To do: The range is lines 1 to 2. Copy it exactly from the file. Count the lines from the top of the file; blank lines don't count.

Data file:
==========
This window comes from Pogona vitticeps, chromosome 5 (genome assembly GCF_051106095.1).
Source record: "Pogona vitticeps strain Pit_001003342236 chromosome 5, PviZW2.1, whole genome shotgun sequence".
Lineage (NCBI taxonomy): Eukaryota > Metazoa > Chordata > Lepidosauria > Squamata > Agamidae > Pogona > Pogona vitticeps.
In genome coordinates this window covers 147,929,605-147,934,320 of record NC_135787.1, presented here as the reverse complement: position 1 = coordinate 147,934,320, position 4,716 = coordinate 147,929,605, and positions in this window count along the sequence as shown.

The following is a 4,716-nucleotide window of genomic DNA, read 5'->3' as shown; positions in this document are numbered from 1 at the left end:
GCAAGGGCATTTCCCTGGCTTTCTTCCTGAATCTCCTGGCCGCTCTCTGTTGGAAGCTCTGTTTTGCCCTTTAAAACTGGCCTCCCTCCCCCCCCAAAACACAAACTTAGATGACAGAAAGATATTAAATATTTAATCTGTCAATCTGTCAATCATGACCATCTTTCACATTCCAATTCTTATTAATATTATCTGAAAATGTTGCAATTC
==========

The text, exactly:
This window comes from Pogona vitticeps, chromosome 5 (genome assembly GCF_051106095.1).
Source record: "Pogona vitticeps strain Pit_001003342236 chromosome 5, PviZW2.1, whole genome shotgun sequence".